Angels not pursuing pitcher Zito
General Manager Bill Stoneman all but confirmed Friday that the Angels were not pursuing free-agent left-hander Barry Zito, a development that would seem to put a crimp in the team’s efforts to land a proven power hitter.
The Angels’ original plan was to sign a free-agent slugger -- Aramis Ramirez and Alfonso Soriano were their top targets -- or a pitcher such as Zito, which would give them enough depth to package one of their young starters in a trade for a slugger such as Vernon Wells, Andruw Jones, Miguel Tejada or Manny Ramirez.
But Aramis Ramirez and Soriano both signed with the Chicago Cubs, Wells agreed on Friday to a seven-year, $126-million deal to remain in Toronto, and Jones, who can veto any trade, wants to play out the final year of his contract with Atlanta.
Talks with the Baltimore Orioles about Tejada and the Boston Red Sox about Manny Ramirez yielded nothing, and the Angels signed center fielder Gary Matthews Jr., to a five-year, $50-million contract, essentially reducing their trade options to the corner infield spots.
The Angels discussed potential deals for Colorado first baseman Todd Helton and Atlanta first baseman Adam LaRoche at the winter meetings, but their offers to the Rockies and Braves did not include pitchers.
With five established starters in John Lackey, Ervin Santana, Kelvim Escobar, Jered Weaver and Joe Saunders, and Bartolo Colon rehabilitating from a rotator-cuff tear -- and apparently no trade the Angels are willing to consummate by giving up Santana or Weaver -- Stoneman is not eager to add to his rotation.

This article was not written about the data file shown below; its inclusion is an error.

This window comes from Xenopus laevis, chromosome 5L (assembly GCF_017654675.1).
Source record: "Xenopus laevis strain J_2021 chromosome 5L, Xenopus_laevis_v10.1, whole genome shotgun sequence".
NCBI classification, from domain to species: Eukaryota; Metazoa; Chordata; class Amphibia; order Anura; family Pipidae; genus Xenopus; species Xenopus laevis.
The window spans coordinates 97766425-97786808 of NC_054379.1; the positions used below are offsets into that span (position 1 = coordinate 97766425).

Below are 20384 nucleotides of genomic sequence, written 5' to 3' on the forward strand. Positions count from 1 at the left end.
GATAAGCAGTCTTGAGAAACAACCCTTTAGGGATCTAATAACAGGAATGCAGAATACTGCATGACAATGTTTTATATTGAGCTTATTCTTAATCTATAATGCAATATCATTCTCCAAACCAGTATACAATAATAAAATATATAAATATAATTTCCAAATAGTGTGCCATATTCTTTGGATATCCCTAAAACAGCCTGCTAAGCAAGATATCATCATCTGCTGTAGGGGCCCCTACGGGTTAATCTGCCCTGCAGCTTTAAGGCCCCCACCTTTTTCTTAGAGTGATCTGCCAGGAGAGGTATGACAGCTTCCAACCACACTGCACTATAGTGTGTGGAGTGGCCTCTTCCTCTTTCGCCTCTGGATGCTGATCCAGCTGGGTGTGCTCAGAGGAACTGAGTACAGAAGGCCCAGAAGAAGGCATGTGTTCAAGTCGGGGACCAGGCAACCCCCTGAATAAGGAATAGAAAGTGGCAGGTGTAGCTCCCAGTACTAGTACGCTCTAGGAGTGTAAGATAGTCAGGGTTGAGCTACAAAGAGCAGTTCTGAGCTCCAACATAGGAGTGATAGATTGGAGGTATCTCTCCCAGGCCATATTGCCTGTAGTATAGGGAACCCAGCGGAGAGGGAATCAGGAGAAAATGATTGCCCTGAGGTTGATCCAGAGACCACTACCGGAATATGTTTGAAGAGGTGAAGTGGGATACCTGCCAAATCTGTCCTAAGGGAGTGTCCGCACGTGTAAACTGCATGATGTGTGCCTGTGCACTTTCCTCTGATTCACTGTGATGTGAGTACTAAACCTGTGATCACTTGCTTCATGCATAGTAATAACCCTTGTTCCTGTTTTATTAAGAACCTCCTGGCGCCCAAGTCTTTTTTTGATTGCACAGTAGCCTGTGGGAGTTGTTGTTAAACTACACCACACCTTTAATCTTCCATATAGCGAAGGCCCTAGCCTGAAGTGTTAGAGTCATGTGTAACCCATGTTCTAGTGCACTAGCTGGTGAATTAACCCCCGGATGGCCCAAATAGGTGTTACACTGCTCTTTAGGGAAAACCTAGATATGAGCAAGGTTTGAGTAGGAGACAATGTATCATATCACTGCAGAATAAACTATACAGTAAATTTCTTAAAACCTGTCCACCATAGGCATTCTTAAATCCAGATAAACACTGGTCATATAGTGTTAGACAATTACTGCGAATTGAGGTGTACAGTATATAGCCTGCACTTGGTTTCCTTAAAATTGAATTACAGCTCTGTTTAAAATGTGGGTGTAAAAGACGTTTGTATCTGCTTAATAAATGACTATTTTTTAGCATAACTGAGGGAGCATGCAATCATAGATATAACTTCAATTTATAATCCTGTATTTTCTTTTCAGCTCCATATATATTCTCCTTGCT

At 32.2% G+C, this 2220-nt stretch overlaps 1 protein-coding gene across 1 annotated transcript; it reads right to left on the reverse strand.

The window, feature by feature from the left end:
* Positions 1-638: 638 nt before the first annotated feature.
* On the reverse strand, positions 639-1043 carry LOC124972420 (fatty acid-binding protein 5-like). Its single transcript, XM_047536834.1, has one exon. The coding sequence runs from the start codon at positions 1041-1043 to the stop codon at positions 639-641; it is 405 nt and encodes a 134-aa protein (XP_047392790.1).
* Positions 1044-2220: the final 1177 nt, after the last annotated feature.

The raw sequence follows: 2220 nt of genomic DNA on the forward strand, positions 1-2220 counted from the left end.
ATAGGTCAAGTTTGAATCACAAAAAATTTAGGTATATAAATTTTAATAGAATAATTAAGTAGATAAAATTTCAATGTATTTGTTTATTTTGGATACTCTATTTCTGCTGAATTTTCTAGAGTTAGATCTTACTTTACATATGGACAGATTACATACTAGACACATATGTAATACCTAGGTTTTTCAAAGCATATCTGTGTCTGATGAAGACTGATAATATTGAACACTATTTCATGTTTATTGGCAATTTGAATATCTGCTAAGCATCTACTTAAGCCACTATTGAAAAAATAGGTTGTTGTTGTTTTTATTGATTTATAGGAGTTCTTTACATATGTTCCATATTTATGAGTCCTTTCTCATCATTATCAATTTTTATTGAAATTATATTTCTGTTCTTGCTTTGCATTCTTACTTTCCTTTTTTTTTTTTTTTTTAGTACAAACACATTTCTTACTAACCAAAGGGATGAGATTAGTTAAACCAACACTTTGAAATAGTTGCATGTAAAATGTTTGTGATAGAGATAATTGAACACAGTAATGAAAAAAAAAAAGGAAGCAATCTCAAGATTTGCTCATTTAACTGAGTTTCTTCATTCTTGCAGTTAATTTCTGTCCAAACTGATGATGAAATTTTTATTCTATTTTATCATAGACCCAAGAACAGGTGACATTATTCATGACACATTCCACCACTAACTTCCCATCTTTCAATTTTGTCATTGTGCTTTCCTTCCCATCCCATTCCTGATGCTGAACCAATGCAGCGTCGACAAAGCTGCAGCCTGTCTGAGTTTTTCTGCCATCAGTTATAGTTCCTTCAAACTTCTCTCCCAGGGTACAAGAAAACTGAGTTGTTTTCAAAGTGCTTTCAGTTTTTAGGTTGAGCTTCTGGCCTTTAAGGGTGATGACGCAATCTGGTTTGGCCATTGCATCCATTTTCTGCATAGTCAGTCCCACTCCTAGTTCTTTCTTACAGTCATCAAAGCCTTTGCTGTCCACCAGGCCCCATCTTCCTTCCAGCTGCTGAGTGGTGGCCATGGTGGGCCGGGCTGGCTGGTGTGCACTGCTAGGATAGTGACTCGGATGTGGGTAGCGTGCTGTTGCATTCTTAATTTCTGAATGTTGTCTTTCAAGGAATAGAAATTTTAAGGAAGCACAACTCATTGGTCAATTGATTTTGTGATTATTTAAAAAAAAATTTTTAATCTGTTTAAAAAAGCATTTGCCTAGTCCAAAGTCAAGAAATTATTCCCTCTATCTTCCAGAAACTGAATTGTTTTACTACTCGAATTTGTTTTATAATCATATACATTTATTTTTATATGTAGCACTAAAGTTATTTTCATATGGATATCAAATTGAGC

Asked Friday if he had any free-agent offers pending, Stoneman said, “Not right now.”
Could that change? “I guess you never say never in this business,” Stoneman said, “but right now, we’re not in aggressive pursuit of a free agent.”
Zito, the former Oakland star, is the only marquee free agent remaining and could command a deal in the $100-million range. The Angels have been prominently mentioned as possible suitors but that does not seem to be the case.
Stoneman said that Colon, limited to 10 starts last season because of his shoulder injury, had successfully completed the second phase of a three-phase rehab program and is scheduled to begin throwing again in mid-January.
First baseman Casey Kotchman, who missed all but 29 games last season because of the effects of mononucleosis, has played nine winter-league games in Puerto Rico, batting .258 with one double, no homers and no runs batted in.
-- Mike DiGiovanna
Jeff Bagwell retired after 15 years with the Houston Astros, ending a career in which he hit 449 home runs but was forced from the field after the 2005 season because of a shoulder injury.
Along with Craig Biggio, Bagwell led the Astros to four division titles and the team’s first National League pennant in 2005. Bagwell, 38, retires as Houston’s leader in home runs, RBIs (1,529), walks (1,401) and extra-base hits (969). He finished with a .297 career average.
The four-time All-Star and winner of the 1994 NL most-valuable-player award will remain with the Astros as part of a personal-services agreement struck with the team this week.
Akinori Iwamura agreed to a $7.7-million, three-year contract with the Tampa Bay Devil Rays, who submitted a winning bid of $4.55 million for rights to negotiate with the third baseman. Iwamura, 27, won six Gold Gloves playing for the Yakult Swallows of the Japanese League.